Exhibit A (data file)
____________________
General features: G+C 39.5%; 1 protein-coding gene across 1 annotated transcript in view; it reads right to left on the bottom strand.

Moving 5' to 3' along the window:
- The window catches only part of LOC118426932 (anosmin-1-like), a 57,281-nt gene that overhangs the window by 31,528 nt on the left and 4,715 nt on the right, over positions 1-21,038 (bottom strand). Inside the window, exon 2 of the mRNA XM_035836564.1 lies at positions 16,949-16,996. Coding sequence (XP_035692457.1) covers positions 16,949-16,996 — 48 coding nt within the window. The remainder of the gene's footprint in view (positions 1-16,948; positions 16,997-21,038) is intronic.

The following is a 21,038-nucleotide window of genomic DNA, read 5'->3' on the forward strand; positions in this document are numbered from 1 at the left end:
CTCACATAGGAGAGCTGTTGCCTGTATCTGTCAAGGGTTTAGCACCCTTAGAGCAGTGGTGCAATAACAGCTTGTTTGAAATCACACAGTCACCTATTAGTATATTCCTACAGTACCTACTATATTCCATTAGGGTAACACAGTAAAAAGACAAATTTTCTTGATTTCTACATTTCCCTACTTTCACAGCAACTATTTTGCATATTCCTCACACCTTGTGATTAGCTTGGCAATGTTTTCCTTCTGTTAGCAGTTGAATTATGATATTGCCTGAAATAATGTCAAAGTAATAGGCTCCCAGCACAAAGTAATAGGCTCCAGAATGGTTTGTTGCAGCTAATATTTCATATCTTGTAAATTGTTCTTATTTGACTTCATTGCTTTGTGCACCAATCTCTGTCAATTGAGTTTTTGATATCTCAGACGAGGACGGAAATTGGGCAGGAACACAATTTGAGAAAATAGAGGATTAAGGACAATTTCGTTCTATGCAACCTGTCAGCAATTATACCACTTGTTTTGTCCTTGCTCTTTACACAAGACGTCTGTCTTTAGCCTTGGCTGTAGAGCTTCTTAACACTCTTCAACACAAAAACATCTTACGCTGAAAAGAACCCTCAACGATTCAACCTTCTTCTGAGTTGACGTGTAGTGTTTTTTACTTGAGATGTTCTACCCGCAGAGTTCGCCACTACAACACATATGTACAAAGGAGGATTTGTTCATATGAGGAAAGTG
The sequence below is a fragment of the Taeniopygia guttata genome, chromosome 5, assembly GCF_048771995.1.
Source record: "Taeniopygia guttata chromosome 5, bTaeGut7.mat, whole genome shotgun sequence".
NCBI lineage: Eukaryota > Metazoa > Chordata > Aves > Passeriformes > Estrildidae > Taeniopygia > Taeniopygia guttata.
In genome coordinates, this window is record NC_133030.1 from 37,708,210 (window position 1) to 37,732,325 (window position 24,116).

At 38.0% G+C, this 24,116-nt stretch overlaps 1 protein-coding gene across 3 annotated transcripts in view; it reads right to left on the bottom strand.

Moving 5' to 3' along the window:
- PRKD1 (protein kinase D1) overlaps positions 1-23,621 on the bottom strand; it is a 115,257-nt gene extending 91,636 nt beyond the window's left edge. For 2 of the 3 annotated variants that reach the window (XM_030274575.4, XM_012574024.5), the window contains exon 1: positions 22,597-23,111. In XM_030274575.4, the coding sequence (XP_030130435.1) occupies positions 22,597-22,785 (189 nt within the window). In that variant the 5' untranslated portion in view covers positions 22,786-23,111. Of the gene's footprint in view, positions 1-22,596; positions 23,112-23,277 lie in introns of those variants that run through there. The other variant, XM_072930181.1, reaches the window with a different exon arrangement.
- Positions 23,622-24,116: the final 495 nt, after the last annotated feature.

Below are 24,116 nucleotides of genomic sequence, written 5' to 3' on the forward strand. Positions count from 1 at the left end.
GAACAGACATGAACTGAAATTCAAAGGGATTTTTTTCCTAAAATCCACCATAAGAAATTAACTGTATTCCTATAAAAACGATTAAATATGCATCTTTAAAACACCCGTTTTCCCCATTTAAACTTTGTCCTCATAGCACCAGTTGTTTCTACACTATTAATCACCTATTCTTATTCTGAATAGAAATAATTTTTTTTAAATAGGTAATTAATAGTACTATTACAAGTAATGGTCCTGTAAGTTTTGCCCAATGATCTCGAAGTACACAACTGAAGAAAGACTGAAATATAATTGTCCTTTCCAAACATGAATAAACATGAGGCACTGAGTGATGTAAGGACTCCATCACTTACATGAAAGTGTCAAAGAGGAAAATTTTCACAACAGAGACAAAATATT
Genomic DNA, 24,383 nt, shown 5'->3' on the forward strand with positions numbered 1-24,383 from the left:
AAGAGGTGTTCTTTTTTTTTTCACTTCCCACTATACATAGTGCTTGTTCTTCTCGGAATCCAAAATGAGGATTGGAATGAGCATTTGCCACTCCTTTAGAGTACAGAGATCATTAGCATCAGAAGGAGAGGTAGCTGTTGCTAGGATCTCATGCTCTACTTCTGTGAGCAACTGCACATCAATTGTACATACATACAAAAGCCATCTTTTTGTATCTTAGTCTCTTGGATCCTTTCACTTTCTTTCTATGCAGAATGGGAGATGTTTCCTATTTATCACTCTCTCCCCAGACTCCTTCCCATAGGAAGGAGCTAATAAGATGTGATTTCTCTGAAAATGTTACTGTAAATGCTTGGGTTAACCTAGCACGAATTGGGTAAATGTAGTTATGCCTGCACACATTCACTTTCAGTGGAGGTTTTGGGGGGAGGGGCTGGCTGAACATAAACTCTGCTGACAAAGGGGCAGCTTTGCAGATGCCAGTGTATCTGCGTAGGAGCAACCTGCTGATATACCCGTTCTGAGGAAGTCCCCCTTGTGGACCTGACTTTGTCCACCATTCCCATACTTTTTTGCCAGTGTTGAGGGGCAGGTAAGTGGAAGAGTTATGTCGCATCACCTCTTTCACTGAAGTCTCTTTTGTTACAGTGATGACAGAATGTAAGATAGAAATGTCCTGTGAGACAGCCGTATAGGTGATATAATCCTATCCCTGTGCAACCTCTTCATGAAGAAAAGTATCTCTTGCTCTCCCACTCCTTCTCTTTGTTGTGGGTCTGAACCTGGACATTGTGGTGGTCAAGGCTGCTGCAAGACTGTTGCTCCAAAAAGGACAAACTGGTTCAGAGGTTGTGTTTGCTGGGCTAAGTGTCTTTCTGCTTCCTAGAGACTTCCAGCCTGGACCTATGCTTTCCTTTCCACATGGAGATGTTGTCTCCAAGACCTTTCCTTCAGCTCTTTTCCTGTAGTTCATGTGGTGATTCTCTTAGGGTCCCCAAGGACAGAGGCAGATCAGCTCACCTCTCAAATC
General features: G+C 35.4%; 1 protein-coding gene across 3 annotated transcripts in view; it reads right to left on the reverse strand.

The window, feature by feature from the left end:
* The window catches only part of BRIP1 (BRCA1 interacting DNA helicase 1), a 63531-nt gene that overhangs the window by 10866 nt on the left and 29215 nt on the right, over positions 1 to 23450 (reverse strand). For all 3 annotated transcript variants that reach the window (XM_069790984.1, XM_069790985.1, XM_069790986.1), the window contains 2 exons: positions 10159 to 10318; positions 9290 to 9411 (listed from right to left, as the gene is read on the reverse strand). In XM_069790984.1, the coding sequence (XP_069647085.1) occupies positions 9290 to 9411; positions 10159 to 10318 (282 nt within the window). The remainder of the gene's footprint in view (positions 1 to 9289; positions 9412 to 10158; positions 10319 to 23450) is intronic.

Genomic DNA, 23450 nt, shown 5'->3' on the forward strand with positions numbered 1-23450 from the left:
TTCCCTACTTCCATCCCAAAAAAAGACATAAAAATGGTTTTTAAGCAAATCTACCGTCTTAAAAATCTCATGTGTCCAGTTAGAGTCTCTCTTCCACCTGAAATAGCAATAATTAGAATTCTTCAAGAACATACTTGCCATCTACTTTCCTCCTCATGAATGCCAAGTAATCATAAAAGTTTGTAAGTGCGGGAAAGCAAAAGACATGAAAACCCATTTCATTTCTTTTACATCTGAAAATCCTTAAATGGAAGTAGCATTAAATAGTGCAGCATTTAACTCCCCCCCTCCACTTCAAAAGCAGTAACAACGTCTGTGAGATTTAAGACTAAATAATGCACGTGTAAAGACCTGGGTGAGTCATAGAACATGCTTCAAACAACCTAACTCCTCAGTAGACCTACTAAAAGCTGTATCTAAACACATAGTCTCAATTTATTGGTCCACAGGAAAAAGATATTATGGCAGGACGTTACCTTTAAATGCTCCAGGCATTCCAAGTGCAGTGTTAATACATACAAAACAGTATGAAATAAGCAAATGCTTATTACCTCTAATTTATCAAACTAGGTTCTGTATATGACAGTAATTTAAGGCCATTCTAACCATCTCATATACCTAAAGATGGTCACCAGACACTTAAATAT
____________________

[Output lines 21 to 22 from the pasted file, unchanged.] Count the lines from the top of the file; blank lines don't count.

Genomic DNA, 23450 nt, shown 5'->3' on the forward strand with positions numbered 1-23450 from the left:
TTCCCTACTTCCATCCCAAAAAAAGACATAAAAATGGTTTTTAAGCAAATCTACCGTCTTAAAAATCTCATGTGTCCAGTTAGAGTCTCTCTTCCACCTGAAATAGCAATAATTAGAATTCTTCAAGAACATACTTGCCATCTACTTTCCTCCTCATGAATGCCAAGTAATCATAAAAGTTTGTAAGTGCGGGAAAGCAAAAGACATGAAAACCCATTTCATTTCTTTTACATCTGAAAATCCTTAAATGGAAGTAGCATTAAATAGTGCAGCATTTAACTCCCCCCCTCCACTTCAAAAGCAGTAACAACGTCTGTGAGATTTAAGACTAAATAATGCACGTGTAAAGACCTGGGTGAGTCATAGAACATGCTTCAAACAACCTAACTCCTCAGTAGACCTACTAAAAGCTGTATCTAAACACATAGTCTCAATTTATTGGTCCACAGGAAAAAGATATTATGGCAGGACGTTACCTTTAAATGCTCCAGGCATTCCAAGTGCAGTGTTAATACATACAAAACAGTATGAAATAAGCAAATGCTTATTACCTCTAATTTATCAAACTAGGTTCTGTATATGACAGTAATTTAAGGCCATTCTAACCATCTCATATACCTAAAGATGGTCACCAGACACTTAAATAT